Banks vie for Accra’s skyline…with multimillion dollar office complexes

No bank wants to be left behind; it is as if the height of the building is a statement in itself, and so the competition for the tallest head office complex in Accra is becoming keener and keener by the minute.

Whilst some have long been operating from ultra-modern head office complexes, several other banks, both local and foreign, are at various stages of completing their own high-rise buildings in Accra.

The multi-storey structures by the banks are gradually adding to a growing list of high rise buildings that are reshaping the capitals skyline.

With a minimum of ten storeys high, the new structures that are in various forms and shapes are just a sight to behold.

Analysts see the move, especially by the foreign banks, as a sign of confidence in the economy by a very vibrant financial sector.

Despite the sluggishness in the economy in the last few years, which has affected the balance sheet of the banks, there is growing optimism in the sector that the corner is being turned for good and regular growth is bouncing back.

The ultra-modern head office complexes, strategically located in areas like Ridge, Airport City, Abelenkpe and Tesano, are therefore seen as platforms that the banks will use in serving their growing clientele base.

Ecobank, CAL Bank, Zenith Bank, EXIM Bank, and Standard Chartered Bank, are at various stages of completing their multi-storey head office buildings, while Societe Generale and Stanbic Bank, a couple of years ago, completed their head offices and are operating from them.

Local giant, Fidelity Bank, after its acquisition of ProCredit Savings and Loans, has taken over the latters seven-storey property at Tesana, and has turned it into a head office annex.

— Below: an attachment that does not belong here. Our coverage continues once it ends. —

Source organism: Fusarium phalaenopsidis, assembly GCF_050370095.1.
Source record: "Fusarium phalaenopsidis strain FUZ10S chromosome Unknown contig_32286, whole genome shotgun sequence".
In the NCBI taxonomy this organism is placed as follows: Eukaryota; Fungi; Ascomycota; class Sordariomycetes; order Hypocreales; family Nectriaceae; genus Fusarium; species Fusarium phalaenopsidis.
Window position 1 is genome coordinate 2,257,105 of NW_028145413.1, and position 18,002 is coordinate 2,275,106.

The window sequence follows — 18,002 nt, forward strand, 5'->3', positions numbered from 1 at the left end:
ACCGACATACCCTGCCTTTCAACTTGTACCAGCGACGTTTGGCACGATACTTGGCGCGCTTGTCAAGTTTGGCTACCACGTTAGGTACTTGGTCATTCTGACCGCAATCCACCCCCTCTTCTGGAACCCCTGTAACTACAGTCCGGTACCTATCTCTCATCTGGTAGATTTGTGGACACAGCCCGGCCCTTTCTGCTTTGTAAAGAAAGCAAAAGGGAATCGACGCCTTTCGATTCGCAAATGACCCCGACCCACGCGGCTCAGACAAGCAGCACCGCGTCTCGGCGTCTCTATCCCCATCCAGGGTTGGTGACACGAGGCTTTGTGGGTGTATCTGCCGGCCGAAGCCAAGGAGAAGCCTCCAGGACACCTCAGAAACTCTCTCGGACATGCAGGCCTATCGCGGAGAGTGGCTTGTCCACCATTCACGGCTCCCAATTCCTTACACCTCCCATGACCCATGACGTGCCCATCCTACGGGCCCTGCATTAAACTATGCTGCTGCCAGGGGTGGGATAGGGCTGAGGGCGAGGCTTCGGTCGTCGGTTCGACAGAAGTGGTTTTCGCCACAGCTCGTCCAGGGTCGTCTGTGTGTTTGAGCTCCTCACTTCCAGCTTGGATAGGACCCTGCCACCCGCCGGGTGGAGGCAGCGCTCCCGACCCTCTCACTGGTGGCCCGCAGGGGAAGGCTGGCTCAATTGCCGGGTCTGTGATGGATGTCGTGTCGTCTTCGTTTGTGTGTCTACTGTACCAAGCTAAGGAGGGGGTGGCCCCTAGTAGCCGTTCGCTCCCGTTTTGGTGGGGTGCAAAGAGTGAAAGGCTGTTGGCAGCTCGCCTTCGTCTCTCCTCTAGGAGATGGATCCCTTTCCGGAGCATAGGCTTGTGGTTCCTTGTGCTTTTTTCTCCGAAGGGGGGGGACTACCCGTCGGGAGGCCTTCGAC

Other banks, including Sahel Sahara Bank, OmniBank and Fidelity Bank, have made clear, of their intentions to construct their own head offices in a couple of years to conveniently serve their growing customers.

Industry data profile

The country’s banking and the financial services sector, in general, has been growing at an exponential rate, with the number of banks now pegged at 35.

The latest Bank of Ghana Banking Sector Report, published in May, 2017, noted that the balance sheet size of the banking sector continued to expand as at end-April 2017.

Total assets recorded an annual growth of 31.1percent to GH¢84.49billion, compared to GH¢64.44billion, a 16.7percent year-on-year growth from April 2016.

Of the total, foreign assets recorded the higher growth compared with domestic assets, although domestic assets constituted the greater proportion of banks total assets (91.3percent share as at April 2017).

Banks foreign assets increased to GH¢7.39billion in April 2017, by 48.4 percent year-on-year, from GH¢4.98 billion in April 2016.

Credit continued to pick up in April 2017 shown by the 14.5percent year-on-year growth to GH¢30.99billion in net loans and advances from GH¢27.07billion in April 2016.

Gross advances also recorded a year-on-year growth to 16.7percent in April 2017, from 11.9 percent in April 2016.

Banks investment portfolio, bills and securities, also continued to increase, recording a 57.3percent year on year growth to GH¢24.80billion, from GH¢15.77billion over the same comparative periods.

In terms of the banking industrys funding structure, deposits, which is the main source of funding for the industry, stood at GH¢52.83billion, a 28.4percent year-on-year growth as at April 2017 compared with GH¢41.14 billion.

Borrowing, the second major source of funding for the banking industry, grew by 47percent to GH¢14.56billion in April 2017 from GH¢9.9billion in April 2016.

The pickup in the banks borrowing largely came from the sharp increase in banks foreign borrowing after contracting in the corresponding period last year.

Growth in short term borrowing also picked up significantly during the review period.

The minimum paid-up capital of the banking industry grew by 29.5percent to GH¢4.14billion in April 2017 from GH¢3.20billion in April 2016.

Shareholders funds also grew in year-on-year terms by 21.2percent to GH¢11.56billion in April 2017, from GH¢9.54billion in April 2016, pointing to an increase in the industry’s reserves over the period under review.